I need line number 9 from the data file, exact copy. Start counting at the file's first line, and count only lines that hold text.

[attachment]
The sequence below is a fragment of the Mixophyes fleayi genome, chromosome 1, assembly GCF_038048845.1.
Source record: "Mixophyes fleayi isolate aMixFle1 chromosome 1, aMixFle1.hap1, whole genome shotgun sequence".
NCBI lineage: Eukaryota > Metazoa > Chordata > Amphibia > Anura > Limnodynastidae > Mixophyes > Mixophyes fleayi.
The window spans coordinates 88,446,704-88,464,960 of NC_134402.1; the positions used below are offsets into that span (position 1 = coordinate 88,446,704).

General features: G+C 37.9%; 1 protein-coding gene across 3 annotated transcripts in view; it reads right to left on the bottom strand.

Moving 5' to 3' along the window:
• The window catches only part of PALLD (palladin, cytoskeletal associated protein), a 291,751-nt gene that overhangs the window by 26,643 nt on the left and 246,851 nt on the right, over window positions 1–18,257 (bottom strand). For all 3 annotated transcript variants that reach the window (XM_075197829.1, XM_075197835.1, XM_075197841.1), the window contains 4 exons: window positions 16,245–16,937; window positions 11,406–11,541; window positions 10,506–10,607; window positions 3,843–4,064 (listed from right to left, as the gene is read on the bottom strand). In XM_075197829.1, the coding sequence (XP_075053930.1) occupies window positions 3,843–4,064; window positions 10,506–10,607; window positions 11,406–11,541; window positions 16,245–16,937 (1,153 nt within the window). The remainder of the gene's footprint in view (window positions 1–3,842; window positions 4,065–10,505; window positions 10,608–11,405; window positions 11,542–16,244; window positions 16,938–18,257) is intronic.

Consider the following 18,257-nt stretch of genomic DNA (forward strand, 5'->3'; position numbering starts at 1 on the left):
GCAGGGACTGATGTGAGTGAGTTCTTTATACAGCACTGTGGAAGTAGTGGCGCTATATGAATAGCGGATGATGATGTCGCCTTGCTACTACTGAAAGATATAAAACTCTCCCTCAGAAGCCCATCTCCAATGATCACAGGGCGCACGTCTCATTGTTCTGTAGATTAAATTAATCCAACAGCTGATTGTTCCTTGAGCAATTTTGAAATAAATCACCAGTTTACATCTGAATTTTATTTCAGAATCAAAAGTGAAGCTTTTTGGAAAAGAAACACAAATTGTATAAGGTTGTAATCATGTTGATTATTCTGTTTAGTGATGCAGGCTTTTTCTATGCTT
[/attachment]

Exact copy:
GCAGGGACTGATGTGAGTGAGTTCTTTATACAGCACTGTGGAAGTAGTGGCGCTATATGAATAGCGGATGATGATGTCGCCTTGCTACTACTGAAAGATATAAAACTCTCCCTCAGAAGCCCATCTCCAATGATCACAGGGCGCACGTCTCATTGTTCTGTAGATTAAATTAATCCAACAGCTGATTGTTCCTTGAGCAATTTTGAAATAAATCACCAGTTTACATCTGAATTTTATTTCAGAATCAAAAGTGAAGCTTTTTGGAAAAGAAACACAAATTGTATAAGGTTGTAATCATGTTGATTATTCTGTTTAGTGATGCAGGCTTTTTCTATGCTT